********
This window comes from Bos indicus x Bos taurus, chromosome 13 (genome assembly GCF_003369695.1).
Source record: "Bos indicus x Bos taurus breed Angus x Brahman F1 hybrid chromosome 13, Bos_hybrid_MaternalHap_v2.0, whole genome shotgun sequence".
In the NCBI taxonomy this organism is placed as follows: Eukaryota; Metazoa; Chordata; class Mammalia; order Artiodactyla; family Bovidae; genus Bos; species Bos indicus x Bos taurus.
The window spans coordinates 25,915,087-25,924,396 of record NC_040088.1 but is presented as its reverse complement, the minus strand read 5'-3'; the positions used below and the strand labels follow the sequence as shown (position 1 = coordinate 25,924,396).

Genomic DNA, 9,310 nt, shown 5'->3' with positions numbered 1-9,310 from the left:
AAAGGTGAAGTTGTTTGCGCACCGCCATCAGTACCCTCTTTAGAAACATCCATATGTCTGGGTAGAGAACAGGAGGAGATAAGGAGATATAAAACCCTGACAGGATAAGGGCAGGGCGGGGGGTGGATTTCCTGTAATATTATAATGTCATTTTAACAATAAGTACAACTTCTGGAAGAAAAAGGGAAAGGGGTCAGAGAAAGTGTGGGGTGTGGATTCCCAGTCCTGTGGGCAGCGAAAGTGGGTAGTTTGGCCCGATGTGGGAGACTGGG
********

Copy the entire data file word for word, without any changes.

This window comes from Bos indicus x Bos taurus, chromosome 13 (genome assembly GCF_003369695.1).
Source record: "Bos indicus x Bos taurus breed Angus x Brahman F1 hybrid chromosome 13, Bos_hybrid_MaternalHap_v2.0, whole genome shotgun sequence".
In the NCBI taxonomy this organism is placed as follows: Eukaryota; Metazoa; Chordata; class Mammalia; order Artiodactyla; family Bovidae; genus Bos; species Bos indicus x Bos taurus.
The window spans coordinates 25,915,087-25,924,396 of record NC_040088.1 but is presented as its reverse complement, the minus strand read 5'-3'; the positions used below and the strand labels follow the sequence as shown (position 1 = coordinate 25,924,396).

Genomic DNA, 9,310 nt, shown 5'->3' with positions numbered 1-9,310 from the left:
AAAGGTGAAGTTGTTTGCGCACCGCCATCAGTACCCTCTTTAGAAACATCCATATGTCTGGGTAGAGAACAGGAGGAGATAAGGAGATATAAAACCCTGACAGGATAAGGGCAGGGCGGGGGGTGGATTTCCTGTAATATTATAATGTCATTTTAACAATAAGTACAACTTCTGGAAGAAAAAGGGAAAGGGGTCAGAGAAAGTGTGGGGTGTGGATTCCCAGTCCTGTGGGCAGCGAAAGTGGGTAGTTTGGCCCGATGTGGGAGACTGGG